“I can only seem to compare things to the ocean and the rain.”* How true that is for me also. The original author of the quote was melancholy, but my thoughts are not always as sad. Like the ocean, I am full of energy. Stirred up, lustful, and confident. Occasionally reckless. Alive. And sometimes the comparison serves to capture the enormity of the answer, not just the question. Does my skin taste like salt? I think it might.

The ocean and the rain are worthy muses for a writer. And I admit that when I am at peace, the words don’t flow as easily. They don’t absolutely need to get out the way the sad ones do. Joy does not rely on me for expression, and it doesn’t burrow in. I hold on to sadness and angst sometimes for that reason, because joy doesn’t need me in the same way. Joy bubbles and bursts and then there is a reassuring calm until it builds again. It’s self-governing—that’s just the way joy works. Maybe I need to work harder to capture it. Maybe it doesn’t turn me on in the same way. That’s a big admission.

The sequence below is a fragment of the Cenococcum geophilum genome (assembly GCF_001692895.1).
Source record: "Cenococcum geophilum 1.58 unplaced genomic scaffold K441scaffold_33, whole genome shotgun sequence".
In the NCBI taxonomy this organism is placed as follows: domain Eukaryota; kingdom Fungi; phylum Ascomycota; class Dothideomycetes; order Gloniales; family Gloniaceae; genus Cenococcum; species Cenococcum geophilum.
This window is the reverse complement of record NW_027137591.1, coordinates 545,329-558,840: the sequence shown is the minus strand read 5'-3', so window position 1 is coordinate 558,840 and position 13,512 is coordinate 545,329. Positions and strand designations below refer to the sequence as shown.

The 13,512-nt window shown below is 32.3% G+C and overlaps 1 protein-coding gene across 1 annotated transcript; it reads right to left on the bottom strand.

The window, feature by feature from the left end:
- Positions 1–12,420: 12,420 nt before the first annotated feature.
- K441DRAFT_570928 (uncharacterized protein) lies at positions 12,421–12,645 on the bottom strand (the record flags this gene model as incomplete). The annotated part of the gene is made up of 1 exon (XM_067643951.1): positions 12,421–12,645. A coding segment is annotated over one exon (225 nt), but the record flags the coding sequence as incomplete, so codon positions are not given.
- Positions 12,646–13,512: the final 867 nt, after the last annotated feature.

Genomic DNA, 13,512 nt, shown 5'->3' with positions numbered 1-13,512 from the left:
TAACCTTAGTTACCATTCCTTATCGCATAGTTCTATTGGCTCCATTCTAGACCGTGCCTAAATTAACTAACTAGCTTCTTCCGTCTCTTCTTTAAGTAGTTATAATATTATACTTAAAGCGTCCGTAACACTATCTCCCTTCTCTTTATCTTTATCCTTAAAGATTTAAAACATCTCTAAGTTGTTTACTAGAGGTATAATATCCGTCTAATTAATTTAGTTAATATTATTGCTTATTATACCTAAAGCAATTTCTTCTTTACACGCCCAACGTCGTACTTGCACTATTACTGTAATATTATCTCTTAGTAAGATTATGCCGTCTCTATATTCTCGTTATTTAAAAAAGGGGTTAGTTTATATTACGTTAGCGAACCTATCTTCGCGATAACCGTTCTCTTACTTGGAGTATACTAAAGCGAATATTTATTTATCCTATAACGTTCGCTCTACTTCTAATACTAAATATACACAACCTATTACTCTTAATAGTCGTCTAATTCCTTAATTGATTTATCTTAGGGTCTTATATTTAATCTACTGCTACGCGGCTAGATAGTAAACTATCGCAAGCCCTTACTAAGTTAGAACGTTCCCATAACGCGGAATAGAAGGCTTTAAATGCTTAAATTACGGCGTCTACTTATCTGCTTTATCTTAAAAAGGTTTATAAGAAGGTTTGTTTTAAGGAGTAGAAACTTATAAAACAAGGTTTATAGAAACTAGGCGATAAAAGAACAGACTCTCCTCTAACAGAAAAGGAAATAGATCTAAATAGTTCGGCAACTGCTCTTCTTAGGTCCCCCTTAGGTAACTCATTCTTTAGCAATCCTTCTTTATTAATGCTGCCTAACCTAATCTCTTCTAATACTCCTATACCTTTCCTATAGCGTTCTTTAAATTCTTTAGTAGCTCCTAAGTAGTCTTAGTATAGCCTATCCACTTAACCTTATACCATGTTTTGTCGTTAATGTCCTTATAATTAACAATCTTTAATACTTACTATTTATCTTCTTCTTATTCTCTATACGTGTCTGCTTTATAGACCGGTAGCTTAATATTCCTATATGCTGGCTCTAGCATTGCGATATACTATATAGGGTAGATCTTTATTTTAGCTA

As the ocean’s counterpart, rain dampens the brashness I feel, rinsing off the salt and nurturing roots that help me steady myself. Rain offers the ultimate do-over, so who wouldn’t use it as a metaphor. It washes away whatever happened on the beach, where the ocean’s energy may have taken over, where the muses sit and wait.

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*Daniel Mack Replogle said this first. I loved this sentence on his blog, and it inspired this entry.

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